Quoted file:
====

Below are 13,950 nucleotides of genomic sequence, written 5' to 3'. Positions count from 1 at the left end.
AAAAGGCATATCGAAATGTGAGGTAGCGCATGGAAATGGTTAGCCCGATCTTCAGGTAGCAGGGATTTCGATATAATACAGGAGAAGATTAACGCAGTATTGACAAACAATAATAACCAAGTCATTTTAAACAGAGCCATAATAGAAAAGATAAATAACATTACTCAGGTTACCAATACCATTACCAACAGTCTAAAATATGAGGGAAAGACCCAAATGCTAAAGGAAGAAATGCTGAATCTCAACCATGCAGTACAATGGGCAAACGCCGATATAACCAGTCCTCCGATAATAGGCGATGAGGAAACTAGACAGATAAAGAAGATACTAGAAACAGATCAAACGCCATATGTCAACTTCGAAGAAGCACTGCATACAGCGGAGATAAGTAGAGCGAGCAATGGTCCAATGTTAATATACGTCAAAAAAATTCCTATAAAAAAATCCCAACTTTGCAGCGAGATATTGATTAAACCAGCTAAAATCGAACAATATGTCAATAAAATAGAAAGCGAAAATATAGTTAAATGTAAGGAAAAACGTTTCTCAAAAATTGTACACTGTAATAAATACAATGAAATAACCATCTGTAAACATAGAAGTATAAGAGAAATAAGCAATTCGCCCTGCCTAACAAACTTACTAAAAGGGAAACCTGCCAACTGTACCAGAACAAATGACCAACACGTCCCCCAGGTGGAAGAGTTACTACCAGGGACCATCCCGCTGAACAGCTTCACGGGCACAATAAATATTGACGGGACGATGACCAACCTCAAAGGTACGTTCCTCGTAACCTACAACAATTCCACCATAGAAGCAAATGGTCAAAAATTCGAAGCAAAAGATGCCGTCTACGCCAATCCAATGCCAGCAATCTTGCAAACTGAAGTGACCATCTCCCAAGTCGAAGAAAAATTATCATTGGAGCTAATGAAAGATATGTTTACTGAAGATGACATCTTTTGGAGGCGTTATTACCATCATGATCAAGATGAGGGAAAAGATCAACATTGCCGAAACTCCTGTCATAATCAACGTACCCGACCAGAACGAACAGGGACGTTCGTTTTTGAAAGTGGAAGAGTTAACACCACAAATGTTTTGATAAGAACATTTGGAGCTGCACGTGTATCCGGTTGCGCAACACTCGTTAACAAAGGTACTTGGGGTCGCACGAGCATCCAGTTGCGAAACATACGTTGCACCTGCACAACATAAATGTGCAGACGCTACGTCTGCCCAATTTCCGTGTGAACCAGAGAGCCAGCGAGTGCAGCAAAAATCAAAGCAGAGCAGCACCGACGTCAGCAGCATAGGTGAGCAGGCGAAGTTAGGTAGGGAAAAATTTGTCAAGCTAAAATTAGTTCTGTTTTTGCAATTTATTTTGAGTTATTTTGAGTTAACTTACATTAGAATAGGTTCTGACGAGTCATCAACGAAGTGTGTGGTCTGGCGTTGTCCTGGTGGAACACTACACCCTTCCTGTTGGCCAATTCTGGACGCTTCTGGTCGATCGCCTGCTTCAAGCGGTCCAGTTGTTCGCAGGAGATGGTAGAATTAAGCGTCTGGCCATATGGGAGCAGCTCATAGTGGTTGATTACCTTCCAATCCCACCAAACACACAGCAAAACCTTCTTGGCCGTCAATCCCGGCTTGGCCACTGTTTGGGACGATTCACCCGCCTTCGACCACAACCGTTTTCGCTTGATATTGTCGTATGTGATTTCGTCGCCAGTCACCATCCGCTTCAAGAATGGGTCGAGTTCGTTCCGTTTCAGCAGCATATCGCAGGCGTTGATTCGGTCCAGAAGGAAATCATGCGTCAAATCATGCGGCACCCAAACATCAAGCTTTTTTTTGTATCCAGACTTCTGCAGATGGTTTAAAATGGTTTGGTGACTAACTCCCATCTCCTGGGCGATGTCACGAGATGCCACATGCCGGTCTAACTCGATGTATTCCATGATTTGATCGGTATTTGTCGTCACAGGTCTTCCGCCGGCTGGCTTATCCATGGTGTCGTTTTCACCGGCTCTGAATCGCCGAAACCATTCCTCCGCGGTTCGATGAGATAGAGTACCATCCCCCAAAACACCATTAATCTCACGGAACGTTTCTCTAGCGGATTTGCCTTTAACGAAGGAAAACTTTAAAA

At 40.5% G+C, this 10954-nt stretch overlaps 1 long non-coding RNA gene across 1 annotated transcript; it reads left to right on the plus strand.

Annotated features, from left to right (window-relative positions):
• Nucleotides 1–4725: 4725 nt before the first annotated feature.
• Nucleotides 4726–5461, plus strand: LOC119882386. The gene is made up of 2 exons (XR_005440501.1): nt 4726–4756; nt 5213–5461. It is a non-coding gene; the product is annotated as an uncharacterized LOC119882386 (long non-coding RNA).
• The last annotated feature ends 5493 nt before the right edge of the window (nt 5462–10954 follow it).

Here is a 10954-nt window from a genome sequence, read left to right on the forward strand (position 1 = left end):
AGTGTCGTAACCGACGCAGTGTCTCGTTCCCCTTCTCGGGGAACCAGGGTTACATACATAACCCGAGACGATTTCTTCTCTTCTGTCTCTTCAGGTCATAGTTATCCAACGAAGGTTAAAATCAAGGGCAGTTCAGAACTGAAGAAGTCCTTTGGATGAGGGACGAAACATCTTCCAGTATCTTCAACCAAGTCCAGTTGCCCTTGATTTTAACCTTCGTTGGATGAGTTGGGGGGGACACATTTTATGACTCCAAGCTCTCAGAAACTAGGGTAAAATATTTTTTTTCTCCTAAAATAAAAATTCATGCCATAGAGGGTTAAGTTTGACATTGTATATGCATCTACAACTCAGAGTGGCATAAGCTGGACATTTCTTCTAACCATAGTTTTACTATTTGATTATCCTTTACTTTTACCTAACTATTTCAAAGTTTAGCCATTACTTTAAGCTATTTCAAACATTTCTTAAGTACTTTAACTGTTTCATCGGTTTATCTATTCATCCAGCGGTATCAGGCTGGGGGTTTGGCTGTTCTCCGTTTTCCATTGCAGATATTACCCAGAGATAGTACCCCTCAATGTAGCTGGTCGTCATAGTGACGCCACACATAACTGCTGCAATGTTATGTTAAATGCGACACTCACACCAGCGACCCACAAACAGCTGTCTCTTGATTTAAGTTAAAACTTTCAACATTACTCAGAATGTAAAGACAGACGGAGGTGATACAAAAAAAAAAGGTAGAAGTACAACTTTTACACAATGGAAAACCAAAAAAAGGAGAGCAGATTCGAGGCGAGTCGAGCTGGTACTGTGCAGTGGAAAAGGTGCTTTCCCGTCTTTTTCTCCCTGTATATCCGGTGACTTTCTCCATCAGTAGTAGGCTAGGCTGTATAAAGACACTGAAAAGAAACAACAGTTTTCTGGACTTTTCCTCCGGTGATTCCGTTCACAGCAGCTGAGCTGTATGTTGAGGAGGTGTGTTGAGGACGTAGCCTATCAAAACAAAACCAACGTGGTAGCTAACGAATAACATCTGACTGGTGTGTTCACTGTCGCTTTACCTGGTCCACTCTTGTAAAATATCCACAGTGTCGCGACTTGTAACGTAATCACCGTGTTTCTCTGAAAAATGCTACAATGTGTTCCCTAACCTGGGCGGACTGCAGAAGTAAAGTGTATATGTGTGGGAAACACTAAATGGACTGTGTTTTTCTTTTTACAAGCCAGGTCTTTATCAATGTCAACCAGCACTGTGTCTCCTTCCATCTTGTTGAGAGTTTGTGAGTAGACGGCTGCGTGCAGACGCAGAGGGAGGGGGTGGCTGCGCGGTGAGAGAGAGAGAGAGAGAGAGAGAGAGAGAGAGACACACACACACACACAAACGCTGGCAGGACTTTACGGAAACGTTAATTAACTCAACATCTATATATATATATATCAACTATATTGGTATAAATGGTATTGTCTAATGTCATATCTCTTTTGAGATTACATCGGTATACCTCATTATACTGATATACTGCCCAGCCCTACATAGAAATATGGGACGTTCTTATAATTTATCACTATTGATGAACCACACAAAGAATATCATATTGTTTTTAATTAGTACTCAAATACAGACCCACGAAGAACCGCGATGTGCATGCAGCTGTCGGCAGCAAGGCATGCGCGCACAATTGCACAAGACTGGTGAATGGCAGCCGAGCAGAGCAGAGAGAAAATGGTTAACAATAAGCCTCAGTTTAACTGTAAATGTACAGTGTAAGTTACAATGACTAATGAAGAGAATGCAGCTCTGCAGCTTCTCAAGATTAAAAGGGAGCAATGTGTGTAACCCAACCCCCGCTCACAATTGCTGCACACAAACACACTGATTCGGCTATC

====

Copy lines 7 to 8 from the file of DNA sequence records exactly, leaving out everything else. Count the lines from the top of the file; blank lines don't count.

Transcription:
• The last annotated feature ends 5493 nt before the right edge of the window (nt 5462–10954 follow it).

Here is a 10954-nt window from a genome sequence, read left to right on the forward strand (position 1 = left end):